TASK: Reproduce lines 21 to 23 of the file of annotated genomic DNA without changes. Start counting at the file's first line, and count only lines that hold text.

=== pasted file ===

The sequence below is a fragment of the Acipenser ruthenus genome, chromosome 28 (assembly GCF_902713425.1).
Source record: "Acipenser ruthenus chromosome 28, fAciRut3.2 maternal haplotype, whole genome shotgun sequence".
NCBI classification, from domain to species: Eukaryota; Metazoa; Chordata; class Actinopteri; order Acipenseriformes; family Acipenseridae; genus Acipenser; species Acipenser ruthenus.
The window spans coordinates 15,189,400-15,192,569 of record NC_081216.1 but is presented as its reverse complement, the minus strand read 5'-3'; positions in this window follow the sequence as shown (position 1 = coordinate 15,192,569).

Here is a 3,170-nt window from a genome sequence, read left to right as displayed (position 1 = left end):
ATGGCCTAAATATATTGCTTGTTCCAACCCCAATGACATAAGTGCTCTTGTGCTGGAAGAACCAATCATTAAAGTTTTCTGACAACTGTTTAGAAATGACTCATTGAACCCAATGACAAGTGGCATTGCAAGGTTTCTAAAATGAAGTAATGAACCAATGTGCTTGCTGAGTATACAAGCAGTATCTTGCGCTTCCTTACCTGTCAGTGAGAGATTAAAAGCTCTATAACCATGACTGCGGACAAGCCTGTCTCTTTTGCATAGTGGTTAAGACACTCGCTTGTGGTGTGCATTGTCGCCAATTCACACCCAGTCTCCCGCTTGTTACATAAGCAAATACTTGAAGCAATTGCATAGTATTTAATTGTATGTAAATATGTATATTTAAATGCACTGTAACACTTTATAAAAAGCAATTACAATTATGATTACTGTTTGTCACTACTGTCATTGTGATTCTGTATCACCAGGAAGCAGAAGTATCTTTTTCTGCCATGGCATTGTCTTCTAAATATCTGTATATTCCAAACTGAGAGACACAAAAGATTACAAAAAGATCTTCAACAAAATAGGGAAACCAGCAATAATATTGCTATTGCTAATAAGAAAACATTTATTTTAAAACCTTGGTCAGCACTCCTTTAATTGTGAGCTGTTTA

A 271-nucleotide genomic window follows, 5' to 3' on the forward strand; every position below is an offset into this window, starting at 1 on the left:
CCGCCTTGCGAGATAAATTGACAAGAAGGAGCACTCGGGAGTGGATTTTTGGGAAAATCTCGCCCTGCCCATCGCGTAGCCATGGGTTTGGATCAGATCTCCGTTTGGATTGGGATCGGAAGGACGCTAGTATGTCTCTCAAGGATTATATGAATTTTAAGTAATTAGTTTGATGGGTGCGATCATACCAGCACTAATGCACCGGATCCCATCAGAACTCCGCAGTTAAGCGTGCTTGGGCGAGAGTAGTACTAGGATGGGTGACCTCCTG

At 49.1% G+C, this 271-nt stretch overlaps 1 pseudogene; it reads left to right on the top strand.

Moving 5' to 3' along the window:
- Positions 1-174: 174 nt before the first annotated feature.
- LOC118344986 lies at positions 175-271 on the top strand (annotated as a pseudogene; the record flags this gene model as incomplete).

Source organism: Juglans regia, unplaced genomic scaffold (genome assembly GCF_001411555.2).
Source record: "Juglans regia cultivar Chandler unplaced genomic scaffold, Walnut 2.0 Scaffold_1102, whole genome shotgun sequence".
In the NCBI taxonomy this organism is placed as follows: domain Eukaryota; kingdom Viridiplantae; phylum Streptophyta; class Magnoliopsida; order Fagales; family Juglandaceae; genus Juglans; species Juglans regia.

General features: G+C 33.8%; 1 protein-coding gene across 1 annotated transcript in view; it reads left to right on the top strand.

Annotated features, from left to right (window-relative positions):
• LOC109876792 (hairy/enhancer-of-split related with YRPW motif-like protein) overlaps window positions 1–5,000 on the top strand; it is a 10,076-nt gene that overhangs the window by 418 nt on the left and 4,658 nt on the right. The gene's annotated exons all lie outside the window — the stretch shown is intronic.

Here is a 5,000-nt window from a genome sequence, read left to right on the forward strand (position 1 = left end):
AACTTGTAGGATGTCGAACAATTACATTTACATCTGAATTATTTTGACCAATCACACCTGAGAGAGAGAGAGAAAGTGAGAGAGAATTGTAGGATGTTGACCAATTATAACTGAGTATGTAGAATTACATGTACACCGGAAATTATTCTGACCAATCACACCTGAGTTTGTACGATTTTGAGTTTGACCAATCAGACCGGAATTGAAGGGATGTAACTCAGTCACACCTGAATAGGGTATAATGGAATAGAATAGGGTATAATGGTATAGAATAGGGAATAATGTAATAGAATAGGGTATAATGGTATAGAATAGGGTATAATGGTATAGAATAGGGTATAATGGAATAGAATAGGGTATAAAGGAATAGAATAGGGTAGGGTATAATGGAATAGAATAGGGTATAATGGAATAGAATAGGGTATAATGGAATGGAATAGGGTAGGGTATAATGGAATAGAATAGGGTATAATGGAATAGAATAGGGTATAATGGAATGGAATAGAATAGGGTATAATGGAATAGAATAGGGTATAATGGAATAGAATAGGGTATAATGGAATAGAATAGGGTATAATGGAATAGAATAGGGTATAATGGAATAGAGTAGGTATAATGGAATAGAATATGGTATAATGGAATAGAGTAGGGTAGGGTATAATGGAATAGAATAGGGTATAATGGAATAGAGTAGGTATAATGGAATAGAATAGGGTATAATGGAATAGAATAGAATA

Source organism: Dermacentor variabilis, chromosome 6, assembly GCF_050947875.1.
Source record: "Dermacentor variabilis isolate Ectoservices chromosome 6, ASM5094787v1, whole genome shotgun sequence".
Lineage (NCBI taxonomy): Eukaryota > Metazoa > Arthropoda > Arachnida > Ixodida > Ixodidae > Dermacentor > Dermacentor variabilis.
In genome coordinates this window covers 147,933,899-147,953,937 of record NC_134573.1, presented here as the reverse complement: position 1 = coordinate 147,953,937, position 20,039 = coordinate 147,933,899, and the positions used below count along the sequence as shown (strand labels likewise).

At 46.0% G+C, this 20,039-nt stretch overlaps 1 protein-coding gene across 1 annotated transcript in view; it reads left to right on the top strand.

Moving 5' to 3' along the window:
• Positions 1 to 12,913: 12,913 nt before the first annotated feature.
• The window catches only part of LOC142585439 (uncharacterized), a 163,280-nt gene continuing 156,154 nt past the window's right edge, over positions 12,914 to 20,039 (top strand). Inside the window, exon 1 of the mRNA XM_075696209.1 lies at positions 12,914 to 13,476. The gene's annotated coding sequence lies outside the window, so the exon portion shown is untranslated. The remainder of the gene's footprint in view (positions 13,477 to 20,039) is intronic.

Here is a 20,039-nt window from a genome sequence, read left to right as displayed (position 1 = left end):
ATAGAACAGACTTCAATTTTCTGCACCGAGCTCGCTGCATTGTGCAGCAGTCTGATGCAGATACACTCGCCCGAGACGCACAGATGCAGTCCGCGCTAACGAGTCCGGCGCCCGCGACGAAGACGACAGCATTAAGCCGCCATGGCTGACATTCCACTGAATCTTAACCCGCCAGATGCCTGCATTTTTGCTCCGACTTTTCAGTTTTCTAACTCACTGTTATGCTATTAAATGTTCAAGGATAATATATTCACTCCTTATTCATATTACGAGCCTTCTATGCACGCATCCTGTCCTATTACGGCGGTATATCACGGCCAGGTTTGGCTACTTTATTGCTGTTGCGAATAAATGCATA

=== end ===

Source organism: Dermacentor variabilis, chromosome 6, assembly GCF_050947875.1.
Source record: "Dermacentor variabilis isolate Ectoservices chromosome 6, ASM5094787v1, whole genome shotgun sequence".
Lineage (NCBI taxonomy): Eukaryota > Metazoa > Arthropoda > Arachnida > Ixodida > Ixodidae > Dermacentor > Dermacentor variabilis.